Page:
SAFETY TIPS Click a TIP below for details

  • Personal Safety & Crime Prevention

    Many people use East Bay Regional Park District parklands and trails safely every day, but accidental injuries do happen, and a person who might decide to harm you could be anywhere. We suggest that you minimize your “risk factors” while in District parklands as you would in any public area. You can remove a risk factor by following each of these tips:

    1. Be alert. Project alertness, confidence, and determination. Your shoulders are back, you are aware of your surroundings, and you have somewhere to go.
    2. Go with a buddy. Enjoy your trails and parklands with a friend. Two or more trail users can assist each other in the event of accident or injury, and one can always seek help.
    3. The day is your friend. It’s better to avoid dusk and darkness.
    4. Use all your senses. Listen for suspicious noises. Don’t wear headphones; they impair your ability to hear someone approaching you from behind. If you sense that an area may be unsafe for you, leave.
    5. Take what you need. Bring Water. Carry personal identification. If you use a medication frequently, such as for diabetes or angina, take it and instructions for use with you.
    6. Leave valuables at home. Don’t make yourself an obvious target. If you must leave valuables in your vehicle while you are enjoying your picnic lunch or using the trails, hide them well before you arrive at the parking area; auto burglaries are all too common.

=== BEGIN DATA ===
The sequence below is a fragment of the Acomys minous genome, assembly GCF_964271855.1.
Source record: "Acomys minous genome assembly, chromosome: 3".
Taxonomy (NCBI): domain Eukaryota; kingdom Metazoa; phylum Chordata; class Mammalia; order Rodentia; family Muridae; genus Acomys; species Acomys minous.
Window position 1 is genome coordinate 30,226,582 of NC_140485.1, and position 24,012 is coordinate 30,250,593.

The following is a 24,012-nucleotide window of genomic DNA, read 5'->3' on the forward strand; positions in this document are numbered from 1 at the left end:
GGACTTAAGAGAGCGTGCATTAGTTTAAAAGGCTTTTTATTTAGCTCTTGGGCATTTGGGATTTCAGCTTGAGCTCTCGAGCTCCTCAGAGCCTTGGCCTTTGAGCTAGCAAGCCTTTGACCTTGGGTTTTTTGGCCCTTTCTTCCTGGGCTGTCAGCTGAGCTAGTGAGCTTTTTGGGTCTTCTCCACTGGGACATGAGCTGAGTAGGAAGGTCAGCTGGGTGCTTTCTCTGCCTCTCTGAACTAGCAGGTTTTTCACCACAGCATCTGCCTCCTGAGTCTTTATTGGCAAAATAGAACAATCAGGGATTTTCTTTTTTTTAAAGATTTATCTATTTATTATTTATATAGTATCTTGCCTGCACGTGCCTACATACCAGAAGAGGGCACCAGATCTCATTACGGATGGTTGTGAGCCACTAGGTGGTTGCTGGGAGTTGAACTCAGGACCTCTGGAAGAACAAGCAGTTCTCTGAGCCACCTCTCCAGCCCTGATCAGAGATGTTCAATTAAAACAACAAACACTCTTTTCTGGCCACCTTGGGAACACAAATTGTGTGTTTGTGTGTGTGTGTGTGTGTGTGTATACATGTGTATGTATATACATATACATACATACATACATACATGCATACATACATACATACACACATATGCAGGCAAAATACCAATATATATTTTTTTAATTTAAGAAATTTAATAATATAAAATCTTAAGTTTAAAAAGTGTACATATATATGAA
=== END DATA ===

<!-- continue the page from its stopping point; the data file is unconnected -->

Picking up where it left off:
7. Call for help. If you need assistance or encounter someone else needing assistance in the District, call 911 (call 510-881-1121 from a cell phone). Many District employees and volunteers can also request assistance for you.
      NOTE: Cell service not available in all locations.
    8. Have someone waiting. Always let someone else know where you will be going and when you will return, and instruct him or her to call 911 if you do not return as planned.
    9. Be easy to find. Use marked, authorized trails only.


  • Trail Etiquette & Safe Trail Use

    Trail Etiquette
    ~ Check trail signs for allowable user groups (such as cyclists, equestrians).
    ~ Share the Trail: Hikers yield to horses; cyclists and skaters yield to hikers and horses.
    ~ Do not pick wildflowers, enjoy their beauty and leave them for others to enjoy.
    ~ Stay on designated trails.
    ~ Do not take shortcuts!
    ~ Keep dogs on leash unless it is specifically posted that they can be off leash.
    ~ Do not litter–pack it in, pack it out.
    ~ Cyclists must call out and/or ring bike bells when passing.

    Planning Your Outing
    ~ When planning your hike, consider your physical condition, the length of the trail and level of difficulty, and the predicted weather conditions.
    ~ You can shorten or lengthen your planned route to meet your ability or to accommodate the weather.
    ~ Before heading out, always tell a family member or friend where you are going, what trail(s) you are planning to hike, and when you expect to return.
    ~ Take plenty of water, dress for the weather, and know the location of an emergency phone before you begin. When possible, go with a friend.

    Outdoor Checklist
    Recommended items for your outdoor adventure.
    ~ Water for yourself and your animal(s)
    ~ Trail map
    ~ High energy snacks
    ~ Cash for fees when applicable
    ~ First aid kit
    ~Camera and binoculars (optional)
    ~ Extra clothing
    ~ Trekking poles (optional)
    ~ Sunglasses/hat
    ~Flashlight (optional)
    ~ Sunscreen
    ~ Compass (optional)
    ~ Insect repellent

    Railroad Crossings
    ~ Train crossings are found throughout some of the Regional Parks.
    ~ Be mindful of signs and fencing. Do not walk on railroad tracks.
    ~ Exercise caution and be alert.